The combat in "Revengeance" is addictive in the way that great games get better as you refine your skills. By the time I had relatively mastered Raiden's abilities, I started to eagerly anticipate the next wave of enemies. Of course, this being a "Metal Gear" game, there are time when it would be advisable and you're encouraged to avoid combat. Some of the most difficult enemies in the game can be defeated in one button-push if you can sneak up on them. Others should be avoided with a timely use of a cardboard box or metal barrel to hide in. The game is simply expertly paced with boss battles well-apportioned and combat streamlined like one of in-game machines. If you like action games, this is a stellar one.

Sadly, the storytelling doesn't live up to the action. As in most "Metal Gear" games, the cut scenes are once again EPIC but you can skip them this time, and it will be surprisingly tempting to do so. In stealth-heavy games, getting engrossed in the story can be easier than games like "Revengeance" that thrive on action. When people (or, actually, more often, cyborgs) start philosophizing about the future of warfare, it's tempting to go get the popcorn for this blockbuster. Or just fast forward.

But the success of "Metal Gear Rising: Revengeance" comes back to combat. Combo moves, the wicked-cool Blade Mode (which allows time to slow as you slice and dice specific points on your enemy, even removing their power cores in one blow to replenish your health), the Ninja Run -- "Revengeance" flows in ways that action games rarely do. So many games like this are choppy or repetitive but there's streamlined propulsion to "Revengeance" that elevates it above the rest.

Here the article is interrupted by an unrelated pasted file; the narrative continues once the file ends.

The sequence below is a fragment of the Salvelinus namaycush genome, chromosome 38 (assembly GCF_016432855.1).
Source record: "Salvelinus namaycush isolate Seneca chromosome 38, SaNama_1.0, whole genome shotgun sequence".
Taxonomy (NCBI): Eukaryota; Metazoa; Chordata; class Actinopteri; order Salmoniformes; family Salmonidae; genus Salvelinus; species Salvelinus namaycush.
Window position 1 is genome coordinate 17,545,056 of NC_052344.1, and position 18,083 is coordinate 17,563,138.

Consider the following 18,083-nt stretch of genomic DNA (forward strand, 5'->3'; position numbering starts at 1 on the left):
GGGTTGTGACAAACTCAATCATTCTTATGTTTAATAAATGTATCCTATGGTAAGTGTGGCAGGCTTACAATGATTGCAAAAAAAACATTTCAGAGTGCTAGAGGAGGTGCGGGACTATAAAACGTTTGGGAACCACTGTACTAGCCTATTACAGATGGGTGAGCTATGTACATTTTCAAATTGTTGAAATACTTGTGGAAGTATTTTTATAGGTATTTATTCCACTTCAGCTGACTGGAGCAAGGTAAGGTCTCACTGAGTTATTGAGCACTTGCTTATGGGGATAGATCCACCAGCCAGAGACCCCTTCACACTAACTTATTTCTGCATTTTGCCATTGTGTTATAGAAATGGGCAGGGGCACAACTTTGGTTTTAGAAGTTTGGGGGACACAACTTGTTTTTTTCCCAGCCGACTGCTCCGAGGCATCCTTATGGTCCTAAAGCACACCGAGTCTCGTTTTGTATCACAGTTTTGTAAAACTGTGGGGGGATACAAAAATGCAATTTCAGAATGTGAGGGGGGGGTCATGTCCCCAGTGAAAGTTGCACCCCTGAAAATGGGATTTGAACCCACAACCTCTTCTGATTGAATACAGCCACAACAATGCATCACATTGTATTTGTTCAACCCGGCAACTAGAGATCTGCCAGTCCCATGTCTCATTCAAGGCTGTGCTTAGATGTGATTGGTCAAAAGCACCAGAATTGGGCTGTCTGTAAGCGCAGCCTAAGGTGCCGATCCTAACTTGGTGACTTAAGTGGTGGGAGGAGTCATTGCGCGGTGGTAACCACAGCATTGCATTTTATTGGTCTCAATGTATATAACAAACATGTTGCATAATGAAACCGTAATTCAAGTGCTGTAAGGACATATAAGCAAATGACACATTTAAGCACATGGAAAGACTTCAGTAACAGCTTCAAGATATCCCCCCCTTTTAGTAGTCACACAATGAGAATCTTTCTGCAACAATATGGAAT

Graphics & Sound

The pace of "Revengeance" is so relentless that the camera sometimes has a tough time keeping up with it (tip -- always use the lock on button with your enemies or you'll lose 'em to the camera work). I was annoyed at how often I was looking at nothing -- not even Raiden -- but those moments weren't common enough to truly destroy the action flow. For the most part, "Metal Gear Rising: Revengeance" looks excellent. Small nitpick -- Raiden's hair is always pulsing like it has a heartbeat. It's probably supposed to represent wind flowing through it but it looks dumb. As a whole, the backgrounds, enemy design (especially the bosses), cut scenes -- this is a stellar visual presentation.


Metal Gear Rising: Revengeance

Metal Gear Rising: Revengeance

Image © Konami
Yes, it's short. Yes, the story is lackluster. Those will be complaints by haters of this game that are impossible to deny. However, even those haters, will have to admit that there hasn't been an action-based title this fluid and hypnotic in quite some time. It is as lean a game as you'll play this year. Lean in storytelling and lean in running time but also lean in repetition and lean in boring gameplay. Like its protagonist, "Metal Gear Rising: Revengeance" is a fine-tuned machine.
Disclosure: A review copy was provided by the publisher. For more information, please see our Ethics Policy.